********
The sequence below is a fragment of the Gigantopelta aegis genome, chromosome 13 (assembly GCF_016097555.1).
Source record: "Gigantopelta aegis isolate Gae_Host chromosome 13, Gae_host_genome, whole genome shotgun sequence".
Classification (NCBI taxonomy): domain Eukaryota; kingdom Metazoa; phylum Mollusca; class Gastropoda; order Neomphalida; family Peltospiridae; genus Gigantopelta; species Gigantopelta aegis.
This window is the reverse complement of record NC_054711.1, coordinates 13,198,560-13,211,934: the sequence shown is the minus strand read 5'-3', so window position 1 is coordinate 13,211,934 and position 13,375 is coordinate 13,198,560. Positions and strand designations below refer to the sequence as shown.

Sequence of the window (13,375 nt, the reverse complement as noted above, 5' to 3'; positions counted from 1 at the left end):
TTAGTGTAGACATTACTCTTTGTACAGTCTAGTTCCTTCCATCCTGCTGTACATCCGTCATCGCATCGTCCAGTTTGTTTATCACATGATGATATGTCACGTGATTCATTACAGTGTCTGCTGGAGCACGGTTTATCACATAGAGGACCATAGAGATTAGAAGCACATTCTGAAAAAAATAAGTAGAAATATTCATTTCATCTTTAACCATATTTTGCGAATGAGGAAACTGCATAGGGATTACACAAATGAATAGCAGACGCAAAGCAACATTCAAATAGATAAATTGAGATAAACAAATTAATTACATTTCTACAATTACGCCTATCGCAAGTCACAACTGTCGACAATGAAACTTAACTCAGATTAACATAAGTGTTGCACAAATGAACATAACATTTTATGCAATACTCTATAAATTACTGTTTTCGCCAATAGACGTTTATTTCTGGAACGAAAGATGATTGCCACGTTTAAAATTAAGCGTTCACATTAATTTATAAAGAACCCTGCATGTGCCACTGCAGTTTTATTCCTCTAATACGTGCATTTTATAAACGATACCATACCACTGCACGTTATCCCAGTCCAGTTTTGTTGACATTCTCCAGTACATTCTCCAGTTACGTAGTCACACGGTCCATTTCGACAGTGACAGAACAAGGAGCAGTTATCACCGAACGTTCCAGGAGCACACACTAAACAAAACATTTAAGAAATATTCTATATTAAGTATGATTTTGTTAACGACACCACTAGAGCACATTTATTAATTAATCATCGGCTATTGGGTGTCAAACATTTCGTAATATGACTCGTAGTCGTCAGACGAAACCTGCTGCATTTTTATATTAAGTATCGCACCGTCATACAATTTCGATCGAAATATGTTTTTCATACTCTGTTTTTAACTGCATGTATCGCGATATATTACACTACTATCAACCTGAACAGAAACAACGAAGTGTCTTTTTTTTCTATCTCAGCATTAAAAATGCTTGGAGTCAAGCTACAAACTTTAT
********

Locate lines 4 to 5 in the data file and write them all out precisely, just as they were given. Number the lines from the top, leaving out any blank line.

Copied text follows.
This window is the reverse complement of record NC_054711.1, coordinates 13,198,560-13,211,934: the sequence shown is the minus strand read 5'-3', so window position 1 is coordinate 13,211,934 and position 13,375 is coordinate 13,198,560. Positions and strand designations below refer to the sequence as shown.

Sequence of the window (13,375 nt, the reverse complement as noted above, 5' to 3'; positions counted from 1 at the left end):